I do 1.5 miles in 7.45ish (estimated-I do a mile in 5 dead)
    Press Ups - 67
    Sit Ups - 113
    Pulls ups - 11
    Bear in mind I don't weigh anything.

    I didn't do the test I just did my most recent max less a few to simulate my body tiring.
  • if you managed to do 1 mile in around 5 mins then that very good, the press ups look good as well as the rest of those scores considering your age, though ofc it depends on the way you do them bu given the numbers they look very good.

    Suggest you join a running club and get into races if you not allready in one as with times like that it a wasted talent if you not using it:)

    good scores way above the avg for your age, and probally nearer the top 10%/
    London2Brighton Challange 100k!
    http://www.justgiving.com/broxbourne-runners
  • njee20njee20 Posts: 9,613
    On HR MAx the system as i lised is actually a good system and is used by all fitness professionals today to give a good indication of your heat rate.

    It's no comparison to a measured MHR though, it's a rough guide, it will suit some, and not others. Same with VO2Max. Why use a bleep test guesstimate when you've had it properly measured!?
    But quite simply how?

    To get quicker on the bike you need to ride your bike more. You can supplement it with some time in the gym (although opinion is divided on the merit of that), but you're unlikely to see big gains in performance doing that.

    At 15 you're not going to be fully grown anyway, so frankly you'll almost certainly find you get more powerful as you get older. You're seriously unlikely to stay 8.5 stone forever. Have you actually done any racing? At the end of the day numbers are pretty irrelevant unless you know what you're aiming to achieve and how far from that you are.
  • ollie51ollie51 Posts: 517
    njee20 wrote:
    On HR MAx the system as i lised is actually a good system and is used by all fitness professionals today to give a good indication of your heat rate.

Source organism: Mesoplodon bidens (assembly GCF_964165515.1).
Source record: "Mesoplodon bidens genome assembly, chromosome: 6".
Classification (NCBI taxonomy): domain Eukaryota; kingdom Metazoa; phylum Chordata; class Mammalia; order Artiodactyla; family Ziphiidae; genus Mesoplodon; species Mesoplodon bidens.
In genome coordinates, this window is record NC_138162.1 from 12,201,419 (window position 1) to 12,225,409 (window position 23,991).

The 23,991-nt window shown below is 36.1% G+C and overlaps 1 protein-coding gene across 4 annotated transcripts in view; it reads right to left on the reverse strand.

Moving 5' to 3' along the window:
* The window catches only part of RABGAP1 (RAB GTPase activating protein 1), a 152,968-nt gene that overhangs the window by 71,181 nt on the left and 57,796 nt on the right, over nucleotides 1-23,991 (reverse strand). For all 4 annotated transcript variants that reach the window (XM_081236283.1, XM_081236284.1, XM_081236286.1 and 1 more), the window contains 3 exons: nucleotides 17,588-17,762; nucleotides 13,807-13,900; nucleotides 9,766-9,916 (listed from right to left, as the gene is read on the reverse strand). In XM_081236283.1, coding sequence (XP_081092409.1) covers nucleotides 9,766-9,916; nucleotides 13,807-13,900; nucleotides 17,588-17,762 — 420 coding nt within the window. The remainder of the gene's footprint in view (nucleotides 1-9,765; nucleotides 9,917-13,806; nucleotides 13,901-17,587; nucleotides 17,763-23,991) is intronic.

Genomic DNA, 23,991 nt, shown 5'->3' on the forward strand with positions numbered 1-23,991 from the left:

It's no comparison to a measured MHR though, it's a rough guide, it will suit some, and not others. Same with VO2Max. Why use a bleep test guesstimate when you've had it properly measured!?
    But quite simply how?

    To get quicker on the bike you need to ride your bike more. You can supplement it with some time in the gym.

    At 15 you're not going to be fully grown anyway, so frankly you'll almost certainly find you get more powerful as you get older. You're seriously unlikely to stay 8.5 stone forever. Have you actually done any racing?

    Last month I drew up a training plan it consisted of 5 days a week on the bike and one day in the gym. So far I've manged at least 4 sessions a week so if I can keep that going it's obviously going to help.

    No I won't be 8.5 stone forever thank god :D yeah I've done some (emphasis on the some) racing namely Mud sweat and gears picked up few podiums and I'll do the same again this year and a couple in Wales but I've moved a category this time around Juvenile to Youth, so I'm not expecting the same results. But training was purely spontaneous and I've definitely bulked up since then.
  • ollie51ollie51 Posts: 517
    if you managed to do 1 mile in around 5 mins then that very good, the press ups look good as well as the rest of those scores considering your age, though ofc it depends on the way you do them bu given the numbers they look very good.

    Suggest you join a running club and get into races if you not allready in one as with times like that it a wasted talent if you not using it:)

    good scores way above the avg for your age, and probally nearer the top 10%/

    Tried the running, it's too boring. Plus I have runner's knee so it's too painful too run regularly.
  • if you have runners knee doing lots of bike work will probally increase the chances it flares up, so might be a idea to get that sorted as running problems useally then lead onto other issues if not treated i find.

    On the bike probally good idea to like others have said, get out more, nothin going to make you a better rider than ride more and ride harder.

    Id personally do swimming as it one of the best ways to improve fitness and doesnt matter how fit you think you are, going into a pool soon makes you reconsider:)

    also helps building up muscle groups that you will then use a lot on the bike ie core and back.
    London2Brighton Challange 100k!
    http://www.justgiving.com/broxbourne-runners
  • ollie51ollie51 Posts: 517
    cycling is one of the few things that doesn't hurt it. I've seen many phsyios and no real success but it's certainly helped. I have ripped the same ligament in my knee 3 times in the past 4 (varying from a simple tear to a hanging on a thread) years so I'm not surprised it hurts.